While there is much wringing of hands with regard to broadband in the US versus the rest of the world, I wondered if we were analyzing the numbers properly. Currently, broadband usage is measured using three factors price, speed and penetration. However, most of the time, I see price used as a measurement, it is not normalized to average income, disposable income or any other relevant measure of income across countries. Given that, I looked at several reports including a global study of broadband usage and penetration and average world salaries. This was important to do because then I could take the average monthly cost of broadband in the US ($53) and compare that against the average monthly cost of both industrialized nations and emerging nations. The results were indicate that the US has better pricing than usually attributed to it and not surprising the developing nations are more expensive than advertised.
Using Japan, UK, China, India and Sweden, let's look at some key factors.
Average monthly price for a broadband subscription is
US $ 53.06
Most studies would then list the US as the highest costing broadband service. However, if we normalize these numbers based upon average salaries and disposable income using the US as the baseline you discover that Japan ($37) and the UK ($44) are below what would be expected. Citizens in these countries are getting good value for their broadband services. However, China ($10.03), Sweden ($28.63) and India ($1.21) are overcharging with India at over 18 times the appropriate value price.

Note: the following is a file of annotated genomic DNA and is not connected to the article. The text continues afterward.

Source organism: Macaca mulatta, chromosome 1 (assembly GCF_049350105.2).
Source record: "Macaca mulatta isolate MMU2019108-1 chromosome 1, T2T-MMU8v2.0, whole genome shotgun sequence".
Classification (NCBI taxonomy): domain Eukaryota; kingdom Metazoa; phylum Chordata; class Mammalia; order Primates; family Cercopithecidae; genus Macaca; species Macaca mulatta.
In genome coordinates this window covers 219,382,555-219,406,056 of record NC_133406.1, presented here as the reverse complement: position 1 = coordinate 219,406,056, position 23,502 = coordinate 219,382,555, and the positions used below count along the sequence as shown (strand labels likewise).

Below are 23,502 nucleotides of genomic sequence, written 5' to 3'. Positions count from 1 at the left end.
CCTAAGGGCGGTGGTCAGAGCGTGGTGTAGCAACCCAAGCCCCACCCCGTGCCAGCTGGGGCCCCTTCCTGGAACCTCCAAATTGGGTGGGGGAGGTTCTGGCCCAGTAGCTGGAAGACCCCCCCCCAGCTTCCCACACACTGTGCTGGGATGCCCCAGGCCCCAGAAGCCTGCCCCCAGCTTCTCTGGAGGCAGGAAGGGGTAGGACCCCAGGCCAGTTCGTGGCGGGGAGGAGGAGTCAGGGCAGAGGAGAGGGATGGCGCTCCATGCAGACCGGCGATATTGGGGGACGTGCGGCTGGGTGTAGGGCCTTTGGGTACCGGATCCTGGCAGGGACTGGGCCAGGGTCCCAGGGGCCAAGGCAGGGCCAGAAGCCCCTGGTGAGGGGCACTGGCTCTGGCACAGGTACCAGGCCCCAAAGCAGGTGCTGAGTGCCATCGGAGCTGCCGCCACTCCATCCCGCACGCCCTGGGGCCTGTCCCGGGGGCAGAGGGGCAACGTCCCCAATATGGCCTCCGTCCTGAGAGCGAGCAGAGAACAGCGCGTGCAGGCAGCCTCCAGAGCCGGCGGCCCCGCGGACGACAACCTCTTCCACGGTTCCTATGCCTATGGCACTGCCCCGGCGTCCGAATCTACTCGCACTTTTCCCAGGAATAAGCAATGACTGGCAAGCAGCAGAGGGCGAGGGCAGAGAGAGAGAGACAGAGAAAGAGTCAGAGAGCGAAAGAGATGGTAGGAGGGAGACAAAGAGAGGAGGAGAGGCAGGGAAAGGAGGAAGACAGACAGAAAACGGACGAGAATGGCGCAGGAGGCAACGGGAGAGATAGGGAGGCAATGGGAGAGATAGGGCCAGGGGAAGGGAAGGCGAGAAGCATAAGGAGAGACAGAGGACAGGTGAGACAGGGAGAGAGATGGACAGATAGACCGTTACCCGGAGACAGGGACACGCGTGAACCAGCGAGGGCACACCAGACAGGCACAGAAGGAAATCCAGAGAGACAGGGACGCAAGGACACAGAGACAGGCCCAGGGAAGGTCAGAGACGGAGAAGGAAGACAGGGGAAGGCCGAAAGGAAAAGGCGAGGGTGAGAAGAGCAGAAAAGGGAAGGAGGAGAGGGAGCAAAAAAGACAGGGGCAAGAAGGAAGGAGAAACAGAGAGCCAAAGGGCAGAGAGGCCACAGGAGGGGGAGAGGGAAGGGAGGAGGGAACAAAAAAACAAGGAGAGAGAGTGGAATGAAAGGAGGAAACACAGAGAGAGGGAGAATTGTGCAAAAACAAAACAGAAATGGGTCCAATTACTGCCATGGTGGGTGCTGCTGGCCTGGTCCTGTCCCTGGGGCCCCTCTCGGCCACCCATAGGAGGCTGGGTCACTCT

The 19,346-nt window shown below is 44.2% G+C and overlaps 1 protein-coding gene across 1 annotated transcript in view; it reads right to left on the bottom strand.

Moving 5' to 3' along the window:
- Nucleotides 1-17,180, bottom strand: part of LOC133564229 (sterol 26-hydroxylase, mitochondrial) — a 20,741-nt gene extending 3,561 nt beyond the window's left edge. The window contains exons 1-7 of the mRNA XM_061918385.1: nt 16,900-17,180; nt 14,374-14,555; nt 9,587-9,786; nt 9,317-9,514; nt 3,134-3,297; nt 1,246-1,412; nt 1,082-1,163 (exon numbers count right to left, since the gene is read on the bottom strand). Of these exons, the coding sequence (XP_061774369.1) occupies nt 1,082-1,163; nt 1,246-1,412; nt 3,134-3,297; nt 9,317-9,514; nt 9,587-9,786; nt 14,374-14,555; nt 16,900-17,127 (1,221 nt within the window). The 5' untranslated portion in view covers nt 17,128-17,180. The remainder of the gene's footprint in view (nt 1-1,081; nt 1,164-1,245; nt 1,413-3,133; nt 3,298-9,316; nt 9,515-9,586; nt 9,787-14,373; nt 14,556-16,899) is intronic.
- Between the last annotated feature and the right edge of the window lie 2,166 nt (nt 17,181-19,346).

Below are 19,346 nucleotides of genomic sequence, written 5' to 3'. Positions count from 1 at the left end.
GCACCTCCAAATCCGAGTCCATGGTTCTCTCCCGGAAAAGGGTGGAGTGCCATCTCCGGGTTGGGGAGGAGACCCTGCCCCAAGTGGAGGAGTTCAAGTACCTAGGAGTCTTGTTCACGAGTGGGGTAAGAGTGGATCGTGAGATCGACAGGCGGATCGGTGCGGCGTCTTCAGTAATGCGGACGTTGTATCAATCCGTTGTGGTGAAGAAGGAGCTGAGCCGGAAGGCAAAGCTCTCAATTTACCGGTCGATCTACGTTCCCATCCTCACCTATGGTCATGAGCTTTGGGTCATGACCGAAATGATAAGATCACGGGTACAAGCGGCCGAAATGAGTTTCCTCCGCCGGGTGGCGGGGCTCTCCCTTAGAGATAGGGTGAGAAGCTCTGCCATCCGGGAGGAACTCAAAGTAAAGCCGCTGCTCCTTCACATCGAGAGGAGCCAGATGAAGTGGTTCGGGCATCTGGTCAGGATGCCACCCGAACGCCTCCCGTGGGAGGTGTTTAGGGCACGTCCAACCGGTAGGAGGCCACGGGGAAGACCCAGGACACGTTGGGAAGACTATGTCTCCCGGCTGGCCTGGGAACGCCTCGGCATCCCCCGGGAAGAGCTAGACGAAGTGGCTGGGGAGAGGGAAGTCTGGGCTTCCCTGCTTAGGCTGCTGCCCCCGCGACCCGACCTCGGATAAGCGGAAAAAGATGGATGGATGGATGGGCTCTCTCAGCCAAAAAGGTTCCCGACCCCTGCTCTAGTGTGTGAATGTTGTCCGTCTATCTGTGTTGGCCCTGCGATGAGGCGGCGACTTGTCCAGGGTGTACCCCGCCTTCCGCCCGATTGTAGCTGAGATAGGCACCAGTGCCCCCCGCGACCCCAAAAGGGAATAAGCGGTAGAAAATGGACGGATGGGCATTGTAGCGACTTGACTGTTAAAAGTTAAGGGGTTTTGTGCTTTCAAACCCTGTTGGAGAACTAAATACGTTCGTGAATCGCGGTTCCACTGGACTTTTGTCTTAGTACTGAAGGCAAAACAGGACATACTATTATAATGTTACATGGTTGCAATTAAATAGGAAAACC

Understanding this relationship also helps to understand penetration percentages and per megabit pricing better. This would have to much be more than a blog to completely work through all of the data I studied, but my conclusion for the US in terms of broadband positioning is we are okay with our the average cost of broadband services. However, when we look at the members of the G7, we are sixth highest in per megabit pricing, with only Canada higher. Finally, with regard to penetration, although, we lead the world in terms of total number of subscribers, when compared to the G7, we are dead last.
The net of this is that the US needs to increase its bandwidth speeds and, yes, we quickly need to address our level of penetration. However, our focus on penetration may be misplaced by expansion in rural areas rather than addressing why Americans who have access are not participating. More on that next week.
See you on Monday with a new recipe. Have a great weekend!